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Under what conditions can Louisiana grandparents seek custody?

If you are a Louisiana grandparent, a time may come when you believe securing custody of your grandchild would be in his or her best interest. Maybe your grandchild already spends the majority of his or her time under your care, or perhaps you have concerns or doubts about the child's mother or father's ability to raise the child. Regardless of your reasoning for wanting custody of your grandchild, certain circumstances must be present for you to move forward in your pursuit.

If your grandchild's parents have begun divorce proceedings, Louisiana Grandparents Raising Grandchildren reports that you may be able to seek custody if you can demonstrate that living with his or her parents would cause your grandchild considerable harm. You may be able to pursue custody through this method if you believe your grandchild is experiencing neglect or abuse. 

You may also petition the court for visitation, if your child is "not available" to allow you to visit.  If your child is in jail, on drugs, suffering from a mental illness or has passed away, the Court may give you a right to spend time with your grandchild.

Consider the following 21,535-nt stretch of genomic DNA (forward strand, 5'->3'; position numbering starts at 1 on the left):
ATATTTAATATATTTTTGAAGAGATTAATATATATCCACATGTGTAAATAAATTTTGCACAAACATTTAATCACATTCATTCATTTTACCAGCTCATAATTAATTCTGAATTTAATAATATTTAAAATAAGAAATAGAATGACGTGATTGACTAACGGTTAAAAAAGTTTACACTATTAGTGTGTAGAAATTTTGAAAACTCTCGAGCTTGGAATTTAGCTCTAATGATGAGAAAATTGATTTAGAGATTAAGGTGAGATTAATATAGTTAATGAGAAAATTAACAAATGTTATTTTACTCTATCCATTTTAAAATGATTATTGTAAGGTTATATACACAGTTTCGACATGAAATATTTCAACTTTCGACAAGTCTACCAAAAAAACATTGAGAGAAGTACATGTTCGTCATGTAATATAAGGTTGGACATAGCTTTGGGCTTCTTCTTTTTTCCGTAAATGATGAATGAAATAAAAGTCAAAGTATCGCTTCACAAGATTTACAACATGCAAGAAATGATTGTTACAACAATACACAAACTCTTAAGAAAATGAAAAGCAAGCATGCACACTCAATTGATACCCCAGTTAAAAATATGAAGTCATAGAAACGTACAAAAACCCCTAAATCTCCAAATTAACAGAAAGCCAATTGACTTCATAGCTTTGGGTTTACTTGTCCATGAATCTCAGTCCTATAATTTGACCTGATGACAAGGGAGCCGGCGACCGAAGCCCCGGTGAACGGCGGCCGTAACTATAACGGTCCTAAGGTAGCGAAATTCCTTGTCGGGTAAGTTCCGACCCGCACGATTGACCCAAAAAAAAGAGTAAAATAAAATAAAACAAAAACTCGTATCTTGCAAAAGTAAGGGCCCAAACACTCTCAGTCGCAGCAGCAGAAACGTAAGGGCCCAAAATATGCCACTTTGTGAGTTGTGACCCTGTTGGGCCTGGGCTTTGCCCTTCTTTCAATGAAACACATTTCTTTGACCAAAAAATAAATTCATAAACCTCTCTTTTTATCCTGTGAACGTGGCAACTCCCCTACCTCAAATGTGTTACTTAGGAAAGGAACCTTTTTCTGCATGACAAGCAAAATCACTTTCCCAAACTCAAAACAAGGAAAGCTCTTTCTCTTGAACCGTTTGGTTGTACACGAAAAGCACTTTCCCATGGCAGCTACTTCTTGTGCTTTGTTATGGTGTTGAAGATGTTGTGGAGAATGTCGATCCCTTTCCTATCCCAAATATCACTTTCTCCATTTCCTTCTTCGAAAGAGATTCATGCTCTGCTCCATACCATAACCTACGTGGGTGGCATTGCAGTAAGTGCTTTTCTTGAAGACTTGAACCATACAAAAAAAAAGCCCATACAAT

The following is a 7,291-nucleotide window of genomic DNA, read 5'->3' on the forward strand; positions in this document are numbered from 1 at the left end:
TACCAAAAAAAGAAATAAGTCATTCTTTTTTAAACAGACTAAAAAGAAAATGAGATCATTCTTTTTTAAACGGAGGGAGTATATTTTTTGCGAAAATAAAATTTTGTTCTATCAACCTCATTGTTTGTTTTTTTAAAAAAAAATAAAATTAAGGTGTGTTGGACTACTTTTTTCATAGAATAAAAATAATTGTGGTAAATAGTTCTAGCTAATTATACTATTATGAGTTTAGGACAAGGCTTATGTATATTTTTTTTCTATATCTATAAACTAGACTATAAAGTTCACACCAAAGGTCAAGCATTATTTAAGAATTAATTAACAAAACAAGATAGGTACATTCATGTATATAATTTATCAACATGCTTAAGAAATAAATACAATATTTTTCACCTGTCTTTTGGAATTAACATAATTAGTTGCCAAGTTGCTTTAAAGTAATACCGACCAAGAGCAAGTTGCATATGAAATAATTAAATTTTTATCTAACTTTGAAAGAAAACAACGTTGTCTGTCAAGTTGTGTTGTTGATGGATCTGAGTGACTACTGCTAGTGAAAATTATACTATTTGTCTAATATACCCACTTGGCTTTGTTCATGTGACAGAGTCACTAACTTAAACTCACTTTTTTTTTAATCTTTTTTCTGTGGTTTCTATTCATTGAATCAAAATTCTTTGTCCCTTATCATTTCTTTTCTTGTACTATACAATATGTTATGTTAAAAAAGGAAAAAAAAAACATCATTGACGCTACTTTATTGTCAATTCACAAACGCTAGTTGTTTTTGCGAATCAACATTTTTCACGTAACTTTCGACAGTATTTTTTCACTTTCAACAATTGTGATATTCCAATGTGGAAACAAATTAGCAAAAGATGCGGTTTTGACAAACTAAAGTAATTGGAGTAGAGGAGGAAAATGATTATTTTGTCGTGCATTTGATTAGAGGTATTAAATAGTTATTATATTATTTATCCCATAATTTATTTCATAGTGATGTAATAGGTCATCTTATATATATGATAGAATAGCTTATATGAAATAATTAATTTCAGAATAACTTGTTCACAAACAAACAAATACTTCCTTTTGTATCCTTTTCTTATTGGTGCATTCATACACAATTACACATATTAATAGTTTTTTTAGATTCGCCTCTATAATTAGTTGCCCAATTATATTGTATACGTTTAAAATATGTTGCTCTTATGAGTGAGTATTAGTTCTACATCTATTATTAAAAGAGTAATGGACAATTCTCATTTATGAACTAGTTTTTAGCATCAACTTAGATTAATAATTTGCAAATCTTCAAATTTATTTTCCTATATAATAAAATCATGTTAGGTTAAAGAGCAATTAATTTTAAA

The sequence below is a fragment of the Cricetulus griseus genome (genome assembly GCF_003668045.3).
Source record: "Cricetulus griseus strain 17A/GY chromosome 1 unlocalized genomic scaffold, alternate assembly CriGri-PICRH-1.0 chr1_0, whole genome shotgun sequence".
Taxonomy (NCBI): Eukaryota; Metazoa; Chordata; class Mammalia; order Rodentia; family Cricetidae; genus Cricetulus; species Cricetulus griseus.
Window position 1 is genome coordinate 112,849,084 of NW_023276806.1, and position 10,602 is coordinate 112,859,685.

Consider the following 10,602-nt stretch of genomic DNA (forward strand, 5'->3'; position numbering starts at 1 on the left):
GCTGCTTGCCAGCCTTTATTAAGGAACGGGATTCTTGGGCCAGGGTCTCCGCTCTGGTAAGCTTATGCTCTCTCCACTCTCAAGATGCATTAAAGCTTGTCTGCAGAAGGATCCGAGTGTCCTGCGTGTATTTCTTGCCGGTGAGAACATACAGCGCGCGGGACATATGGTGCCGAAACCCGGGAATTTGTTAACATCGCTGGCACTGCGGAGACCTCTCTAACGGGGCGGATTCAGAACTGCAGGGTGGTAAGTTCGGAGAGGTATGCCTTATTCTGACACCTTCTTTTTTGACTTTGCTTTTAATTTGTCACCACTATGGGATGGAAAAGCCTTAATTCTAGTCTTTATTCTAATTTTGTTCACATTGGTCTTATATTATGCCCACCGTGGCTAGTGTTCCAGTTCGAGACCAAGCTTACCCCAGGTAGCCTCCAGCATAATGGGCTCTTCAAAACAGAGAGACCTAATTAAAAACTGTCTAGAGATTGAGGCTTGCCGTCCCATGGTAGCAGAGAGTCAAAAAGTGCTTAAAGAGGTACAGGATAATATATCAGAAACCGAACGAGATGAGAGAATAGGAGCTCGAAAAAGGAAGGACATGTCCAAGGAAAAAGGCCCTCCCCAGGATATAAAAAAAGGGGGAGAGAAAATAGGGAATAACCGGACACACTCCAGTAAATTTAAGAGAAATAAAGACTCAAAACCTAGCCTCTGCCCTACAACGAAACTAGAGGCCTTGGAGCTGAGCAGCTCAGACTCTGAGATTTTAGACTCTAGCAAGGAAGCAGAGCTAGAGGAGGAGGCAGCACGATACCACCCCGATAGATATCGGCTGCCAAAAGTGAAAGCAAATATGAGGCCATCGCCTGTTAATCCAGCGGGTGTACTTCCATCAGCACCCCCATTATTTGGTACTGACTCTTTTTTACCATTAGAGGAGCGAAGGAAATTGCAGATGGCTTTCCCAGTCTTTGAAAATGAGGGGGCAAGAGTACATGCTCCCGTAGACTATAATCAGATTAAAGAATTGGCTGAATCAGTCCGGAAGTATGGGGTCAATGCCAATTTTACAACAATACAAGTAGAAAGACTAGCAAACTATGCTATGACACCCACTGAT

You may also be able to secure a protective order for your grandchild if you suspect abuse, in which case a judge may be able to grant you immediate, temporary custody. The next step would be a hearing held within 30 days, and if abuse is proven, you may receive custody of your grandchild for a period of six to 18 months. If the state has already taken your grandchild out of the custody of his or her parents because of abuse or neglect, you may also be able to request custody, as leaving a child in the care of a family member is typically preferable to placing him or her in foster care.

Arguably the easiest way to assume custody of your grandchild would be to have the child's parents sign off on it via a Voluntary Transfer of Custody. Such agreements can be temporary or permanent in nature.

This information about Louisiana grandparent custodial rights seeks to inform you, but it should not replace personalized legal guidance.


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